2. Uniqueness: If correctly functioning nodes terminate, these nodes will all terminate with the same result.
  3. Validity: The result with which correctly functioning nodes terminate, is correct (computed according to specification).

This needs some explanation. Let us start with the third property.

Validity is really non-repudiability

“Validity” is too suggestive a word for the third property. In the virtual world of cryptocurrencies, it means that the virtual coins that I transfer to you were mine, and not yours, before the transfer and are yours, and not mine, after the transfer. And in the world of databases and control systems, it means that the data is manipulated according to specification. For example, data about the location of a shipping container will be interpreted as location data and not as, say, the temperature of the container.

But the computers cannot check whether the location sensor is functioning correctly, nor whether the sensor input is mistakenly connected to the temperature sensor. The relation between data and reality is out of sight for the computer. This is the case for all computers, and so it is the case with a decentralized network of computers.

Saying that the result of a computation is “valid” does not mean that it is meaningful. The most we can say is that the output has been computed according to specification.

In terms of transactions, if a computer has registered a commercial transaction correctly, we cannot deny that it has registered the transaction. The registration is correctly stored in the computer’s state. In the cryptocurrency world, where a transaction is performed in the computer and nowhere else, this means that we cannot deny that the transaction took place. This is called non-repudiability.

These observations apply to single computers and to decentralized networks of computers that replicate a computation. Blockchains nor other decentralized systems do not change this.

Validity implies noncensorship

A desirable property in cryptocurrencies is that the network cannot refuse to perform a valid transaction. If I own the coins, and I transfer them to you, then the network will transfer them to you. Cryptocurrency networks (nearly) guarantee this, but banks do not. For example, banks can refuse transactions from terrorist organizations. Cryptocurrency networks (almost) guarantee the performance of valid transactions.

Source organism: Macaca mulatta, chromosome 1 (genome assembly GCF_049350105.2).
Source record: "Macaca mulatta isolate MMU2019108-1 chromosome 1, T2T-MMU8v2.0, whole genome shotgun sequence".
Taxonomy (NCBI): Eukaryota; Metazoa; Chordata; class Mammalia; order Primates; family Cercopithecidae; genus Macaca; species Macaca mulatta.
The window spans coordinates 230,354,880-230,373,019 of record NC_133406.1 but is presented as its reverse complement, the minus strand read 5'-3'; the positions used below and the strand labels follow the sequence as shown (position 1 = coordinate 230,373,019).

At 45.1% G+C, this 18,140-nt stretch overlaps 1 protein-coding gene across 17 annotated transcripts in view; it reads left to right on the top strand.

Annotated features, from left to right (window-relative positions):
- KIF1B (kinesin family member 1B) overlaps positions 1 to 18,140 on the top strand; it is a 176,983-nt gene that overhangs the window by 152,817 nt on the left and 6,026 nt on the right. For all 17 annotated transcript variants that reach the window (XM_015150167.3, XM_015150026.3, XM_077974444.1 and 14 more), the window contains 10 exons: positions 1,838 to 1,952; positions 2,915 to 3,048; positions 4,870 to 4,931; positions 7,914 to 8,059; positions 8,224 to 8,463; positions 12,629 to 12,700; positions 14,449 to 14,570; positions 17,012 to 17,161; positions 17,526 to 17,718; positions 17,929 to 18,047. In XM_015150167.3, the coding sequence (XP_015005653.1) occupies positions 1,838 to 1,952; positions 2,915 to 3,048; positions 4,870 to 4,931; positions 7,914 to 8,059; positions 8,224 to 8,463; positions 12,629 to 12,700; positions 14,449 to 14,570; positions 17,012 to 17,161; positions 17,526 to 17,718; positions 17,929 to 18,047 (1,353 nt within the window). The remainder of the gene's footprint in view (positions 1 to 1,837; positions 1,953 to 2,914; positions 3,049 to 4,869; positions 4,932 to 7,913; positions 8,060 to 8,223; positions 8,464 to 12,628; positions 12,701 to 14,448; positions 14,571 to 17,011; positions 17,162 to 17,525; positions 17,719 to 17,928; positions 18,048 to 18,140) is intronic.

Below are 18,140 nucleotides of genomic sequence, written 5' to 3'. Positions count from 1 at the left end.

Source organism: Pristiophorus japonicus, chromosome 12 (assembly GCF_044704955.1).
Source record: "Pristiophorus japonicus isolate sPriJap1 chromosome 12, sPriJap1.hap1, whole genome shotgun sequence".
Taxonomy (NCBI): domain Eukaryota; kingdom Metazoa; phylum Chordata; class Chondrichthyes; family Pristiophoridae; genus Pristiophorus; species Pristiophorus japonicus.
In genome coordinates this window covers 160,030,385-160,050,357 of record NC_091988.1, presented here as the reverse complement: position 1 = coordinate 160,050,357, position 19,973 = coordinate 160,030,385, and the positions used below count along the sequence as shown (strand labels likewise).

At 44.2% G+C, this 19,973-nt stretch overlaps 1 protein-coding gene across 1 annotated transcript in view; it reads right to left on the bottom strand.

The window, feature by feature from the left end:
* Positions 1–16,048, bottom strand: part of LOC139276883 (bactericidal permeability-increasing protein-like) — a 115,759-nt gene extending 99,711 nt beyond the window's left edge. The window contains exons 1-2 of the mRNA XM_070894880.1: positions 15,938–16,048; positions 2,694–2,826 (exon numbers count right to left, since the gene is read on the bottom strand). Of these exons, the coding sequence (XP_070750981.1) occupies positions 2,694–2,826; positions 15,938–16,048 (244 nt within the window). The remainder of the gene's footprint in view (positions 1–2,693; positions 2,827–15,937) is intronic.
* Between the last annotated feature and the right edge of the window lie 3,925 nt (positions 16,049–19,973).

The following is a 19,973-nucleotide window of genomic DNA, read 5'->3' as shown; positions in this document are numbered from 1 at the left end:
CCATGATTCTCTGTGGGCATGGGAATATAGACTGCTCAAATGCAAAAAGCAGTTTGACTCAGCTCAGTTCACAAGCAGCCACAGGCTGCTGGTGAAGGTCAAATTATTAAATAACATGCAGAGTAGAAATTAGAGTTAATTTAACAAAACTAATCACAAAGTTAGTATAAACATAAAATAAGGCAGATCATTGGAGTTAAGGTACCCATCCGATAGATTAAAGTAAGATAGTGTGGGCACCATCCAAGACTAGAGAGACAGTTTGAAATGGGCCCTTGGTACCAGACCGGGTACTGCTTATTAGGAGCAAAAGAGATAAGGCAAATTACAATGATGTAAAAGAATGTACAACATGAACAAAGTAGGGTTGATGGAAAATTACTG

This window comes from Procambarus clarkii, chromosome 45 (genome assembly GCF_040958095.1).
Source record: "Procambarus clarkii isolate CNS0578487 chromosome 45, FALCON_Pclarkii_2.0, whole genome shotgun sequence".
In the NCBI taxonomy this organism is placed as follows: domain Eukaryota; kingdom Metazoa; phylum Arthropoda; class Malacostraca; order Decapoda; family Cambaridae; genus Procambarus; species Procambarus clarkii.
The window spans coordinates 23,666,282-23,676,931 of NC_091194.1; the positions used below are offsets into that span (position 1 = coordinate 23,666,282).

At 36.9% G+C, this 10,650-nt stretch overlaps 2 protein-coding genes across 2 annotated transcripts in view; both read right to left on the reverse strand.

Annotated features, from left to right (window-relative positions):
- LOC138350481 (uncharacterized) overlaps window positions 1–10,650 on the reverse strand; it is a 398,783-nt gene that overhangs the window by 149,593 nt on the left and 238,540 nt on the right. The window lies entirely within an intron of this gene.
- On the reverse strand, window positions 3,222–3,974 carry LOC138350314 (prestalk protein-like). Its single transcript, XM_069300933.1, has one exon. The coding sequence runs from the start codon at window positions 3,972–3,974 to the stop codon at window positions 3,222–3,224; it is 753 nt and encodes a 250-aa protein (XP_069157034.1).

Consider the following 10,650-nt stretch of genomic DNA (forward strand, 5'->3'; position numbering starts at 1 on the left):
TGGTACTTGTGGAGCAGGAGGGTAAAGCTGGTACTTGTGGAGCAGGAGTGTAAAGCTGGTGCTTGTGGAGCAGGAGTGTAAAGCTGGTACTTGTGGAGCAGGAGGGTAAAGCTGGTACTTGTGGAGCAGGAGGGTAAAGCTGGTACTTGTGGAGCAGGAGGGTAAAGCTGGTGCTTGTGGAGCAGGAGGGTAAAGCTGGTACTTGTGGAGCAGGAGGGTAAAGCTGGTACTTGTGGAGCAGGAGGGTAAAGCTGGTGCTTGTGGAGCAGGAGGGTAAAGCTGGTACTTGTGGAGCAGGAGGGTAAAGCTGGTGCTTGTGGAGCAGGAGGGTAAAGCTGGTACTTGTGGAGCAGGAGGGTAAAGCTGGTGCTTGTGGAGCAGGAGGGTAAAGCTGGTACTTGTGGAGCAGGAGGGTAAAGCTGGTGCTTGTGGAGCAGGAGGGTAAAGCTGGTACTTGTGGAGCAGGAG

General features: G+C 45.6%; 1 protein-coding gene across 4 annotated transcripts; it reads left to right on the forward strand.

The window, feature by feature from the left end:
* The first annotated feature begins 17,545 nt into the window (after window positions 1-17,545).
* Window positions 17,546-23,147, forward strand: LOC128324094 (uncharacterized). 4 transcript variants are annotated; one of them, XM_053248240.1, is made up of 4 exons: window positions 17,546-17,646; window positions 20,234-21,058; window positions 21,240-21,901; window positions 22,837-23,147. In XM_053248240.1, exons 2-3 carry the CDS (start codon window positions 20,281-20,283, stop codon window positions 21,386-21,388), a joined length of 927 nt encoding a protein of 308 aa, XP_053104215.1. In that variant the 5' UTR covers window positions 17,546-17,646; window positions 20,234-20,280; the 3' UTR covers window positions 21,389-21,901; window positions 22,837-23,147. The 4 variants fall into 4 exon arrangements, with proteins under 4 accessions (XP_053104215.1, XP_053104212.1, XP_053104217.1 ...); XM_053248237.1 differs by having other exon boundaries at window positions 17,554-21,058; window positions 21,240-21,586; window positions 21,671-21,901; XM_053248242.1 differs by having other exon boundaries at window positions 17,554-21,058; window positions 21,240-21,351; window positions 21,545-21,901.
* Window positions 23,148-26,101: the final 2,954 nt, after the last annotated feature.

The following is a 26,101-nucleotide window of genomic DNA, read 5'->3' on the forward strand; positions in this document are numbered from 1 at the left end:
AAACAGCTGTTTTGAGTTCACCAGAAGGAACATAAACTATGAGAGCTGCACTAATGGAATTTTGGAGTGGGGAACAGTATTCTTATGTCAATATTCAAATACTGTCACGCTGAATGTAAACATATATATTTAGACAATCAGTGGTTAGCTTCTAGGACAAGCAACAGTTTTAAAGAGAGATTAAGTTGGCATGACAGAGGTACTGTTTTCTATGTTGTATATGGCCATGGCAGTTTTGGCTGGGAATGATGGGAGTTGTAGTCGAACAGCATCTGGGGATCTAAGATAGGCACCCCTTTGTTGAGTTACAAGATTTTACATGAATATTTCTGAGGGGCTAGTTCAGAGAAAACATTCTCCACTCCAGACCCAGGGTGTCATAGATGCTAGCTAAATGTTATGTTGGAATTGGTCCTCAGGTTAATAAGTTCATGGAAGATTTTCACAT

Almost, because by coordinated action of the people running the nodes of the network, they can halt the entire network and roll it back to an earlier state. This happened in the well-known DAO disaster. Also, the guarantee of noncensorship does not extend to the edges of the cryptocurrency network. Cryptocurrency exchanges are regulated and can refuse transactions.

Termination implies finality

The first property guaranteed by consensus algorithms, listed above, is termination. Correctly functioning nodes will all compute a result. They will not compute forever. And according to the second property, they will all terminate on the same result.

In terms of transactions, this implies that the next transaction must start from the agreed-on result of the previous transactions. In the financial world this is called finality. Once the transaction is performed, it is final and cannot be revised. Of course, we can perform a new transaction that compensates the earlier transaction, for example by returning the money to the original owner. But we cannot make the earlier transaction disappear.

Banks guarantee this property because they are regulated and want to maintain their reputation. Bitcoin realizes it after about 6 blocks of transactions have been processed, which takes on the average about 10 minutes.

In a nutshell

To conclude, if we do not trust a single node to perform a computation correctly, we can replicate the computation over a set of nodes and have them use a consensus algorithm. This reduces the risk of an incorrect computation but raises the cost of the computation. The benefit to be achieved by this is that we can be more confident that the computation is correct. This means the following.

Correct computations

  • take place according to specification,
  • cannot be censored (when triggered they will take place),
  • are final (after the computation produced a result, the result will not be changed), and
  • cannot be repudiated (it cannot be denied that it has been done).

Correct computations, whether done by one or replicated over more computers, do not check the quality of the input (which may be rubbish) nor of the specification to which they comply (which may be wrong).